A note from AgentSync: The Commissioners’ Corner is an ongoing series where the AgentSync blog team invites state insurance commissioners to share their unique perspectives on industry regulation. While we often speak about a nationwide insurance perspective, each state has a culture of regulation specific to their state’s politics, attitudes, and demographics.
This blog aims to provide insight into state-level insurance concerns; it isn’t legal advice, a crystal ball on regulation, or an editorial endorsement by the AgentSync team.
This week’s Commissioners’ Corner is brought to you by Virginia’s Commissioner of Insurance, Scott White.
As state policymakers continue to pursue opportunities to control healthcare costs and make health insurance more affordable, their attention is increasingly turning to the management of pharmacy benefits. Over the past several years, this has led to a wave of new state regulations and heightened government scrutiny of pharmacy benefits managers (PBMs).
According to the National Academy for State Health Policy, from 2017 through 2020, 46 states approved 95 new PBM-related laws. This trend accelerated into 2021, with 127 PBM-related bills filed in 43 states.
Most states have enacted some combination of PBM licensure or registration, rebate reporting, and prohibited business practices.
In the midst of this flurry of activity by individual states, the National Association of Insurance Commissioners (NAIC) has also been actively engaged on these issues. In 2019, it established the PBM Regulatory Issues (B) Subgroup to develop a model licensure law for NAIC adoption. While the subgroup approved it, the NAIC Executive Committee did not. The Regulatory Framework (B) Task Force also adopted a charge for the subgroup to draft a whitepaper:
“to analyze the role of PBMs and Pharmacy Services Administrative Organizations play in the provision of prescription drug benefits, examine state regulatory approaches to PBM business practices, including the implications of the Rutledge vs. Pharmaceutical Care Management Association (PCMA), 141 S.Ct. 474 (2020), decision on such business practices, and discuss any challenges states have encountered in implementing laws and/or regulations.”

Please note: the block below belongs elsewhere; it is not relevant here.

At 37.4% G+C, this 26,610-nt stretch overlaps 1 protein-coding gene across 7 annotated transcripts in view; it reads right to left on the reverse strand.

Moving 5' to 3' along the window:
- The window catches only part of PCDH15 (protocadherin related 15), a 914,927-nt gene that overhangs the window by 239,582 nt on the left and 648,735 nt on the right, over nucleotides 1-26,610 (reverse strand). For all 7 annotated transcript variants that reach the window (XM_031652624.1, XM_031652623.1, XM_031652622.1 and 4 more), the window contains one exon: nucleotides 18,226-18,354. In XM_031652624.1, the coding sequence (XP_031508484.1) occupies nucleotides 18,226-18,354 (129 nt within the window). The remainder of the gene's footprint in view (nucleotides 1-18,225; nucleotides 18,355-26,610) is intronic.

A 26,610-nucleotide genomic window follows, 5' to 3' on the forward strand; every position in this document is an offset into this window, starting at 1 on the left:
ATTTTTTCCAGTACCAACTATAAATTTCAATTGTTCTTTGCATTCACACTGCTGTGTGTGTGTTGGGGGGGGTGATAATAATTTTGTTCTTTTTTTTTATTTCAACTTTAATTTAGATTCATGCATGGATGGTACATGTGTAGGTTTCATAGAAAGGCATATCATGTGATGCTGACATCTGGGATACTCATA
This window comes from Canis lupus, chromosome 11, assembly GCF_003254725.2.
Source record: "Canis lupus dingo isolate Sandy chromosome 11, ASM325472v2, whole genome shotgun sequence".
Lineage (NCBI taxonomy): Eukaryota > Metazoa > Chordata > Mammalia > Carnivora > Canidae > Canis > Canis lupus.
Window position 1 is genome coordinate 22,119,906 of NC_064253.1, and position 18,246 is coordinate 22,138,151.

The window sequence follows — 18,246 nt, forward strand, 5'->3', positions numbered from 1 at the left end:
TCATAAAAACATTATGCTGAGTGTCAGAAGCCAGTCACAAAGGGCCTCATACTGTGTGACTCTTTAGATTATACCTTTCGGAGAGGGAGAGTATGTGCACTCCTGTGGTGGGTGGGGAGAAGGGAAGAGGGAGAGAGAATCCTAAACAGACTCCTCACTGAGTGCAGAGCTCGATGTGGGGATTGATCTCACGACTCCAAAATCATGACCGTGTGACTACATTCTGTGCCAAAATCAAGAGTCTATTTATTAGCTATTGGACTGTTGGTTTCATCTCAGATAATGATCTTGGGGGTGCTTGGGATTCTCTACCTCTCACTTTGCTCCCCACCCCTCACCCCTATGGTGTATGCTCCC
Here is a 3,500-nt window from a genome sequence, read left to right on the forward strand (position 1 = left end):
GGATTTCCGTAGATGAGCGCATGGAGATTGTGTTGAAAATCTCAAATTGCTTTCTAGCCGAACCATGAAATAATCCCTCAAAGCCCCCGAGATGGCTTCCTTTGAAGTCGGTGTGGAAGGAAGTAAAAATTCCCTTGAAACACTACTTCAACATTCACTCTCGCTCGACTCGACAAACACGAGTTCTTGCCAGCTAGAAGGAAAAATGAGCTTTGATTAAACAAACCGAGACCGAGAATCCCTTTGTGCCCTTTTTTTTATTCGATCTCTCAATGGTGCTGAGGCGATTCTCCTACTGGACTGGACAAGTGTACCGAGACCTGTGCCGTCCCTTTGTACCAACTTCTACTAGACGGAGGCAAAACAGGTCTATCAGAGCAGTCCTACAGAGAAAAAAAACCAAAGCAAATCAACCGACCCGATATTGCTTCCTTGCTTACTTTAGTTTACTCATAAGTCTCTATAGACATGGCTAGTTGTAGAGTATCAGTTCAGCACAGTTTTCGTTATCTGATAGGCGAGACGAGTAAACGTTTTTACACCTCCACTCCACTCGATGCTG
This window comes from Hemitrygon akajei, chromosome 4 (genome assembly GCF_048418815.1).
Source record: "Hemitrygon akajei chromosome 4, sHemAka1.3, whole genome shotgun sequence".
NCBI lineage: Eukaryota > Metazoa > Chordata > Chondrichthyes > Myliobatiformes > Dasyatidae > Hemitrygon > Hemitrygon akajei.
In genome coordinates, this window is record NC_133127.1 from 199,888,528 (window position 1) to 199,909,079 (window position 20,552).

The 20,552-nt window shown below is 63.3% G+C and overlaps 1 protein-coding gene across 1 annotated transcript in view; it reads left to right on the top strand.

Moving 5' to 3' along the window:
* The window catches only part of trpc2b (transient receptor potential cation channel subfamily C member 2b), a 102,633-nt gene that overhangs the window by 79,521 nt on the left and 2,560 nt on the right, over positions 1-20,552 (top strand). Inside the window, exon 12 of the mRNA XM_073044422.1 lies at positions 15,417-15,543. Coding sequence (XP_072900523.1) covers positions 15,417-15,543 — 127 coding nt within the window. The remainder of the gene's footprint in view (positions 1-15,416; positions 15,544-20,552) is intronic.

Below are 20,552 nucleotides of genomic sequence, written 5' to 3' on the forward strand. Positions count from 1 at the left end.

The subgroup is now receiving background and informational presentations from stakeholders and is expected to complete the white paper by the end of the year. Finally, the ERISA (B) Working Group is currently drafting a summary of the Rutledge decision for inclusion in its ERISA Handbook.
Let’s now look at the specific regulatory approach in Virginia as an example of the way in which some states are responding to this important health care cost driver. Virginia’s PBM law took effect in 2020.
First, PBM licensure and registration. According to the NAIC, nearly all states (46) impose a licensure, registration, or certification requirement on PBMs. Virginia takes the licensure route for those organizations that provide pharmacy benefits management services. These services include the “administration or management of prescription drug benefits provided by a carrier for the benefit of covered individuals – that is, an individual receiving prescription medication coverage or reimbursement provided by a pharmacy benefits manager or a carrier under a health benefit plan. Currently, we have 40 licensed PBMs in Virginia.
Second, rebate reporting. Virginia is like other states in requiring some form of reporting. In the case of Virginia, carriers, either directly or contractually through their pharmacy benefits managers, must file a quarterly rebate report with the Virginia insurance commissioner. This report details the amount of rebates received and whether, and to what extent, they are retained by PBMs or disbursed to the health plans or plan enrollees. The Virginia General Assembly changed the reporting frequency from quarterly to annually starting with the 2023 calendar year. To help carriers and pharmacy benefits managers complete the reporting form, the State Corporation Commission’s Bureau of Insurance (Bureau) has published guidance, along with a set of instructions.
Third, prohibited business practices. Virginia’s pharmacy benefits management law prohibits certain business practices. These relate to advertisements, claims adjudication fees, reimbursements for services, network restrictions or adequacy determinations, retaliation for exercising rights and spread pricing, a practice most states have now banned. The NAIC has posted a compilation of state PBM business practice laws on its website, current through March of this year.
As a complement to Virginia’s new regulatory approach, the Bureau has developed a new complaint form specifically for use by consumers, pharmacists and others with issues involving one or more PBMs. Fortunately, there have been very few complaints involving commercial health benefit plans. The overwhelming number of complaints we have received involve claims under Medicare Part D and Medicaid, and are therefore outside of our regulatory jurisdiction. The complaint form is available on our website.
While Virginia’s PBM law contains some combination of the various regulatory provisions found in most states, it only applies to those PBMs servicing commercial health benefit plans. It does not apply to ERISA plans, although legislation was introduced this past session to do so, or to Medicare Part D and Medicaid plans. In response to the U.S. Supreme Court decision in Rutledge, I expect to see continuing attempts by states to bring these PBMs under state regulation, as I do legal challenges that test the scope of this decision.